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State and Society in Communist Czechoslovakia : Transforming the Everyday from Wwii to the Fall of the
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Across central and eastern Europe after World War II, the newly established communist regimes promised a drastic social revolution that would transform the world at great pace and pave the way to a socialist future. Although many aspects of this utopian project are well known – such as fast-paced industrialisation, collectivisation and urbanisation – the regimes even sought to transform the ways in which their citizens interacted with each other and the world around them. Using a unique analytical model based on an amalgam of anthropology, sociology, history and extensive archival research, award-winning scholar Roman Krakovský here considers the Czechoslovakian attempt to 'reinvent the world' – 'time' and 'space' included – in this all-encompassing way. Ranging from WWII to the fall of the Berlin Wall, his innovative analysis variously considers the impact of Stakhanovism, the impossible-to-achieve production targets intended to assert socialism's future potential; the attempt to replace Sunday's Christian attributes with socialist ones; and the profound changes brought about to the public and private spheres, including the culture of informing and the ways this was circumvented. Across a wide range of case studies Krakovský demonstrates both the far-reaching extent of the communist vision and the inherent flaws and contradictions that gradually destabilised it. This in-depth perspective is vital reading for all scholars of twentieth century history and politics.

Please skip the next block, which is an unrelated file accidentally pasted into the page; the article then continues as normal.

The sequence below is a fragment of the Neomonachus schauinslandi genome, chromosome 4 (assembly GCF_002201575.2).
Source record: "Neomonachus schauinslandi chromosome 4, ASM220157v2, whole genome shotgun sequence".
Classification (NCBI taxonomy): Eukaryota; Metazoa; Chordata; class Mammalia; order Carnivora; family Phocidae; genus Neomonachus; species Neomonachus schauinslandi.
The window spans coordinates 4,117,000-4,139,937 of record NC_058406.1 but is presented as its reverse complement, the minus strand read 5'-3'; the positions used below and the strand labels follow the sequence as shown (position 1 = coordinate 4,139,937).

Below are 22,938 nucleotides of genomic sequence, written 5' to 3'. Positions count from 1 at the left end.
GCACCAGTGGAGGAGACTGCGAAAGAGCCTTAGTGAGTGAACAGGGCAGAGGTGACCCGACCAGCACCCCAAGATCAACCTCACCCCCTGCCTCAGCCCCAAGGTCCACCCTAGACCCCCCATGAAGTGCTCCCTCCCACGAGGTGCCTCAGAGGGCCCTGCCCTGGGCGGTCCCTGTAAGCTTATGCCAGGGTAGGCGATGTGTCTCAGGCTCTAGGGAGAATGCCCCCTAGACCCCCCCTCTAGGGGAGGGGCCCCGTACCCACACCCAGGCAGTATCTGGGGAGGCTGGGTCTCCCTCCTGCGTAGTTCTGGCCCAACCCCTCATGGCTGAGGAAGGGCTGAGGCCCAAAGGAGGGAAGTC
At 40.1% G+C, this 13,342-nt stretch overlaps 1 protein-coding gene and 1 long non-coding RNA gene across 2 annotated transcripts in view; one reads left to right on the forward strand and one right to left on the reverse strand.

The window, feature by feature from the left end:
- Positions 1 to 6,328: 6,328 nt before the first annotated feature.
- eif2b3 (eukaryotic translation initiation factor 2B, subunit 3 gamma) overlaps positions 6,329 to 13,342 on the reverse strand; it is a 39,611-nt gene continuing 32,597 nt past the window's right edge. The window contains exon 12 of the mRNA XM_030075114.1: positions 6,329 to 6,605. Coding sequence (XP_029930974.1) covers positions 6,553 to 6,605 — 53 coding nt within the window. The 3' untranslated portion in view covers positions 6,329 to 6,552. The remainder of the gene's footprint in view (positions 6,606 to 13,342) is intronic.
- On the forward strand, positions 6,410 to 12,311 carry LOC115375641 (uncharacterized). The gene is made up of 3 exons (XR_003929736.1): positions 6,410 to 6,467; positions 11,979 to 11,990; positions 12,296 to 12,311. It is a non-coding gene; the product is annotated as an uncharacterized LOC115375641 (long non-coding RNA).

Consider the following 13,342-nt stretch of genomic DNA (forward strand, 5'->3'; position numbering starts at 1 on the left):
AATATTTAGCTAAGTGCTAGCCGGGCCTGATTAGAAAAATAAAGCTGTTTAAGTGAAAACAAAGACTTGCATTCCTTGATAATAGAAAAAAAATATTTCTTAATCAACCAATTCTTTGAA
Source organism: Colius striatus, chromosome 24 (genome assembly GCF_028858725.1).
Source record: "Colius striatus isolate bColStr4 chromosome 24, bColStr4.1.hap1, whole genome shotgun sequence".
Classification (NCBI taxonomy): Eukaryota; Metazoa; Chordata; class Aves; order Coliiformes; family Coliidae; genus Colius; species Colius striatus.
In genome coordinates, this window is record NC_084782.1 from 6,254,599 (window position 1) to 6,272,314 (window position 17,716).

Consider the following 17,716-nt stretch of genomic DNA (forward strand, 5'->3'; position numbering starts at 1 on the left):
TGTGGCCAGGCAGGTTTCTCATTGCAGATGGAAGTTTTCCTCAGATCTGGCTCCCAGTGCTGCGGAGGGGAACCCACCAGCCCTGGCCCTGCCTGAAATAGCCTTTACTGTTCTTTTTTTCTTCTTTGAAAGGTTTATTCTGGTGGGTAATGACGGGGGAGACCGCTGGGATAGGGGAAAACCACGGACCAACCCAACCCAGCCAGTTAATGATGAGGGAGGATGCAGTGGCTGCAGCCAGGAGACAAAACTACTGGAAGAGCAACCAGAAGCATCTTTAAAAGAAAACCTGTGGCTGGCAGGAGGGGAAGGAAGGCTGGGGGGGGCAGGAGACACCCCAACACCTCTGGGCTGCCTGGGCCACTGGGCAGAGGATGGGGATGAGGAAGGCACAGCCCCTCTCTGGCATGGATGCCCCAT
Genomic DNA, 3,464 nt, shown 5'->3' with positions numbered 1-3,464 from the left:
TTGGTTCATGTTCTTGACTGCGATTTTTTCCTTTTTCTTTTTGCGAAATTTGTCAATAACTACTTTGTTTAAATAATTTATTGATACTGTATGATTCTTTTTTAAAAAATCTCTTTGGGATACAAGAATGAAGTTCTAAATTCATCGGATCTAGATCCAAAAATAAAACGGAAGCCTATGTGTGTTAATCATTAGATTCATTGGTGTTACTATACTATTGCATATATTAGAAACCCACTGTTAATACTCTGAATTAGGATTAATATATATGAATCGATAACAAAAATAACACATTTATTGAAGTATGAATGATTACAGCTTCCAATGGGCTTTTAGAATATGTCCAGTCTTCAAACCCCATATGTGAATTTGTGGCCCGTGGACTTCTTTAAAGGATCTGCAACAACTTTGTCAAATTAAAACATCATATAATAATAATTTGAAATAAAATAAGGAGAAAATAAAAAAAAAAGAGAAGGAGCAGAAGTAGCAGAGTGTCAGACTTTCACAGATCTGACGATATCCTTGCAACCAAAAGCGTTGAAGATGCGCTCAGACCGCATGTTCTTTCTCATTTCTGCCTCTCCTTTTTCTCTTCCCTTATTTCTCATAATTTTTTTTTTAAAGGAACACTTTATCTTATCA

Number of Pages: 352
Genre: History, Political Science
Publisher: Tauris Academic Studies
Author: Roman Krakovsku00fd
Street Date: August 30, 2018
Item Number (DPCI): 248-46-9549
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